Although coastal property owners and government agencies are increasingly turning to green solutions over grey ones to combat climate change-driven threats such as sea level rise and more frequent coastal storms, the hurdles to their implementation can be significant. A new report by the Mid-Atlantic Regional Council on the Ocean (MARCO) and the National Wildlife Federation (NWF) offers guidance for dealing with such barriers for those seeking to apply natural and nature-based features as waterfront defenses.
(Posted May 6, 2017 Marco website)

  http://midatlanticocean.org/benefits-to-using-and-barriers-to-implementing-natural-waterfront-defenses-for-climate-change/
 

Developing Wetland Restoration Priorities for Climate Risk Reduction and Resilience in the MARCO Region (December 2016)

The Mid-Atlantic Regional Council on the Ocean (MARCO), a partnership of five Mid-Atlantic states, has released a report on the role of Mid-Atlantic coastal wetlands in reducing climate risk. The report examines current practices for identifying and prioritizing wetlands for their ability to reduce climate risk and enhance climate resilience in the region.  The report, prepared by the Environmental Law Institute (ELI), identifies opportunities for improving how coastal wetlands can serve as climate buffers in the coastal states of New York, New Jersey, Delaware, Maryland and Virginia.

  http://midatlanticocean.org/mid-atlantic-states-identify-wetland-restoration-as-key-action-for-reducing-climate-risk/
 

Mid-Atlantic Regional Planning Body (MidA RPB)

A National Ocean Policy (NOP) was established in 2010, by a Presidential Executive Order, to guide the protection, maintenance, and restoration of America's oceans and coasts.  Federal agencies are required to work in a more coordinated, goal-oriented framework with states, tribes, and stakeholders.  Regional Planning Bodies (RPBs) were created to coordinate and implement regional, ocean planning with state, federal, tribal, and Fishery Management Council representatives. The Office of Coastal and Land Use Planning is a member of the Mid-Atlantic RPB (MidA RPB) which was formally established in April 2013.  It leverages existing efforts underway by states and regional entities, and engages stakeholders and technical experts in addressing identified regional priorities for ocean planning efforts.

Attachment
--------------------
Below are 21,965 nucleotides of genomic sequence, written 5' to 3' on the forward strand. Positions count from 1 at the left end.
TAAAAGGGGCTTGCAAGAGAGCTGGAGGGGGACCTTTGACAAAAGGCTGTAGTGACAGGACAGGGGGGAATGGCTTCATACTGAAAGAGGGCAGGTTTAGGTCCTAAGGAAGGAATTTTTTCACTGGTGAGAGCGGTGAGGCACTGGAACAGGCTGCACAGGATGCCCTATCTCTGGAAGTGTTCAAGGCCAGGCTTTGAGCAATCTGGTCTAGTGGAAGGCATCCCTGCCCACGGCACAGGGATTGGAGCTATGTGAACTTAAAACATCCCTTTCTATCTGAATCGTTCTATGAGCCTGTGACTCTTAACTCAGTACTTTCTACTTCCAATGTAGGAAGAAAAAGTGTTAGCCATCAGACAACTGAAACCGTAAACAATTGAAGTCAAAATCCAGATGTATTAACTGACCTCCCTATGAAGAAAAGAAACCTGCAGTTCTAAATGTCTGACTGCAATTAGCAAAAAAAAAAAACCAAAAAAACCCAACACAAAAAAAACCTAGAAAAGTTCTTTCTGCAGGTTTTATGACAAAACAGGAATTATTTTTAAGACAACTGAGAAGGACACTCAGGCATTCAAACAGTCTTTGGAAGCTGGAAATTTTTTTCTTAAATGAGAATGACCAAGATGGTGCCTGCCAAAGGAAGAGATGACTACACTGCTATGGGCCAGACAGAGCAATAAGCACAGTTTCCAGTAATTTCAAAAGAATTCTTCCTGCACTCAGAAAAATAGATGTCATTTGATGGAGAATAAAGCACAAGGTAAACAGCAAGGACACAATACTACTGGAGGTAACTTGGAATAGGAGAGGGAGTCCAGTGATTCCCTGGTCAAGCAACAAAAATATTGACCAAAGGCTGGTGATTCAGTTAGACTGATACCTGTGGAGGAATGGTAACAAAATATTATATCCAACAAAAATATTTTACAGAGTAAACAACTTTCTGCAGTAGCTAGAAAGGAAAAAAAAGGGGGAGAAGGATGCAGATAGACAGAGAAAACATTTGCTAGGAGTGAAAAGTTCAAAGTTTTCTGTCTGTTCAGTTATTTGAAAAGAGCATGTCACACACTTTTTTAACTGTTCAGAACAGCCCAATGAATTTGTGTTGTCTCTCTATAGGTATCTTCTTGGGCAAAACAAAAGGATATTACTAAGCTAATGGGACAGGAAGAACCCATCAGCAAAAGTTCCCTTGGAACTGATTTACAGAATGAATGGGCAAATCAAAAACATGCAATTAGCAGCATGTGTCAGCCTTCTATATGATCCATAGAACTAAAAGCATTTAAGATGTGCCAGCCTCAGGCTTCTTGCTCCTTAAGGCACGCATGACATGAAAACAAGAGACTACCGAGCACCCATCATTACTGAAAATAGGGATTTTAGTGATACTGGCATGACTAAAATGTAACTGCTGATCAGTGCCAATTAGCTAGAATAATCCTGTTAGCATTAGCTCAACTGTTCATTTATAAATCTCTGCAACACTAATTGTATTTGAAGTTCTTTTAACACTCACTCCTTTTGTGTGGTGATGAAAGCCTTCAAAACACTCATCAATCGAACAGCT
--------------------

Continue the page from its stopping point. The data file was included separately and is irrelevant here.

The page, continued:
MidA RPB
http://www.boem.gov/Mid-Atlantic-Regional-Planning-Body/

 

Bureau of Ocean Energy Management

Bureau of Ocean Energy Management
http://www.boem.gov/About-BOEM/

NOAA

NOAA Coastal and Marine Planning
http://www.cmsp.noaa.gov/

DATA.GOV
http://www.data.gov/ocean/

http://www.data.gov/ocean/new-report-data-categories-for-marine-planning/

 

 

  Common Language for Ocean Uses (pdf)
 

Improved Use and Understanding of NNBF in the Mid-Atlantic (March 2017)

Although coastal property owners and government agencies are increasingly turning to green solutions over grey ones to combat climate change-driven threats such as sea level rise and more frequent coastal storms, the hurdles to their implementation can be significant. A new report by the Mid-Atlantic Regional Council on the Ocean (MARCO) and the National Wildlife Federation (NWF) offers guidance for dealing with such barriers for those seeking to apply natural and nature-based features as waterfront defenses.
(Posted May 6, 2017 Marco website)

  http://midatlanticocean.org/benefits-to-using-and-barriers-to-implementing-natural-waterfront-defenses-for-climate-change/
 

Developing Wetland Restoration Priorities for Climate Risk Reduction and Resilience in the MARCO Region (December 2016)

The Mid-Atlantic Regional Council on the Ocean (MARCO), a partnership of five Mid-Atlantic states, has released a report on the role of Mid-Atlantic coastal wetlands in reducing climate risk. The report examines current practices for identifying and prioritizing wetlands for their ability to reduce climate risk and enhance climate resilience in the region.  The report, prepared by the Environmental Law Institute (ELI), identifies opportunities for improving how coastal wetlands can serve as climate buffers in the coastal states of New York, New Jersey, Delaware, Maryland and Virginia.

  http://midatlanticocean.org/mid-atlantic-states-identify-wetland-restoration-as-key-action-for-reducing-climate-risk/